By Dr. Becker
Over the last few years, I’ve written frequently about aflatoxin contamination of commercial pet foods, in particular, dry corn-based dog food formulas. More recently, I’ve been keeping an eye on the effects of drought conditions on increased recalls of pet food for suspected aflatoxin contamination.
For those of you who may not be familiar with the term aflatoxins, they are noxious metabolites produced by fungi that grow on crops – especially corn. Aflatoxins are the most extensively researched mycotoxins in the world, known to cause acute toxic illness and cancer in animals and humans.
As predicted, accelerated recalls of corn-based dog food began early this year as a result of the extremely hot, dry conditions in the U.S. Midwest during the summer of 2012. As I’ve explained in past articles, the behavior of the molds that produce aflatoxins makes it very difficult to control or minimize contamination, or to accurately assess the extent of the problem. There can be pockets of plants that are heavily contaminated, while the rest of the crop is relatively mold-free, so analyzing occasional random samples of corn plants can give misleading results.
A Brand New Twist in the Aflatoxin Contamination Crisis
A fascinating new twist in the growing contamination problem is a recent study that shows Roundup herbicide, the primary herbicide used in GM agriculture, promotes the growth of the fungi that produce aflatoxins. This certainly further explains the alarming increase in contamination levels in U.S. corn.
The study was conducted by researchers in Argentina and was published in the Journal of Environmental Science and Health1. According to GreenMedInfo, the study:
“Adds to an increasing body of research indicating that glyphosate (aka Roundup), the primary herbicide used in GM agriculture, is seriously undermining the quality of our global food supply, and may help to explain recent observations that GM corn heavy markets, such as the U.S., have a significant aflatoxin problem.”
Since little research has been done on the role of glyphosate on the growth rate of aflatoxin-producing fungal species, the goal of the researchers was to determine its effect on the growth of aflatoxin B1 production. Aflatoxin B1 is produced by two species of fungi (Aspergillus flavus and Aspergillus parasiticus) that commonly grow on cereal grains, and is considered one of the most carcinogenic substances in existence.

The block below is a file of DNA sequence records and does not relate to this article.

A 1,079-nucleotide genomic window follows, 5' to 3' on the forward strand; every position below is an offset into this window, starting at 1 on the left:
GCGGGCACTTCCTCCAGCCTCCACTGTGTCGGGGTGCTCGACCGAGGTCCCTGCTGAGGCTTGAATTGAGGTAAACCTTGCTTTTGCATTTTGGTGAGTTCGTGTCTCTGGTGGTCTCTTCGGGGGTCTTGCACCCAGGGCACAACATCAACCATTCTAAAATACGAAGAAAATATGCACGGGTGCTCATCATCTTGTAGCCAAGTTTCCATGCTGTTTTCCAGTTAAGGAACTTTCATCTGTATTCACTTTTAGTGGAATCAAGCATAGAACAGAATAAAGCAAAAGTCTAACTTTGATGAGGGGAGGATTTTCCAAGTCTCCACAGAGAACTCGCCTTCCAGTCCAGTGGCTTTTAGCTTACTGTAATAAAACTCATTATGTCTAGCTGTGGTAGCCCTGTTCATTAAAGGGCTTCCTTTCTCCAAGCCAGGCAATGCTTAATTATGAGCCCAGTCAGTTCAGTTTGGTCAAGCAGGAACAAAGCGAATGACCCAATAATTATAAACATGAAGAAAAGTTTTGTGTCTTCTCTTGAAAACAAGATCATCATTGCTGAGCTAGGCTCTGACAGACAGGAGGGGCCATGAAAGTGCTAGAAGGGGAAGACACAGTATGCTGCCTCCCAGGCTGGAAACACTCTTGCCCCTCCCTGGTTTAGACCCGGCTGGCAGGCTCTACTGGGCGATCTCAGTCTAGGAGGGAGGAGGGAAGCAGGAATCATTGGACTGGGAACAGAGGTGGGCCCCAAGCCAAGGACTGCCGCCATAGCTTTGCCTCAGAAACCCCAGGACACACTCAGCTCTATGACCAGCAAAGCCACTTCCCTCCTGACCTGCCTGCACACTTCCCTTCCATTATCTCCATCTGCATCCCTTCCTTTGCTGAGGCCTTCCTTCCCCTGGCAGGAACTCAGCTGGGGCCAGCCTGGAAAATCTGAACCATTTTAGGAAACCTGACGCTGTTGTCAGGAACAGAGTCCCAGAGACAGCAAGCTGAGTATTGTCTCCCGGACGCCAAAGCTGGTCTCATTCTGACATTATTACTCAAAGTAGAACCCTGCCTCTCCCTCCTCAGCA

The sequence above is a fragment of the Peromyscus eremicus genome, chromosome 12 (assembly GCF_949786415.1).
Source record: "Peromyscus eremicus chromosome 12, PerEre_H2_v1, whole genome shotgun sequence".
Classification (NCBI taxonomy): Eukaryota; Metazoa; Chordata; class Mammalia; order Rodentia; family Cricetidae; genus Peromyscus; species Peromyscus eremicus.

Argentine Study Concludes Roundup Promotes Growth of Aflatoxin-Producing Fungi on GM Corn
According to GreenMedInfo, Argentina's GM corn production is on par with the U.S., which means GM farming’s environmental and toxicological impact on food quality is likely very similar in both countries.
What the researchers in Argentina discovered was that all six concentrations of Roundup they tested enhanced the growth of aflatoxin-producing Aspergillus strains – and the concentrations they used were lower than those normally detected in Argentinean soils.
Not surprisingly, these study results dispute numerous earlier studies, including one conducted by the U.S. Department of Agriculture, which did not conclude glyphosate increased the growth of Aspergillus flavus.
It seems glyphosate-tolerant fungi use the chemical as a food source.
What This Means for You and Your Pet
Not only is corn and all its derivatives in commercial pet food highly allergenic and biologically inappropriate for dogs and cats, chances are it’s also genetically modified and carries an unacceptably high risk of mycotoxin contamination. If you haven’t done so already, I highly recommend you move away from any pet food containing GMOs, including corn or its derivatives.
Study the ingredients in the food you buy your pet, and avoid brands containing grains or corn in any form, including corn gluten meal, whole grain corn, corn flour, etc. Also avoid formulas containing cereal grains like maize, sorghum, pearl millet, rice and wheat.
Consider transitioning your pet away from all dry food to either a high-quality, human grade canned food, or better yet, a balanced, fresh food diet made from organic ingredients. You can make your pet’s meals at home using recipes that are balanced nutritionally for either a cat or a dog. You can also look into commercially prepared raw pet foods as well as dehydrated raw foods that are GMO-free. Or you can consider a mixture of homemade and commercially prepared organic diets.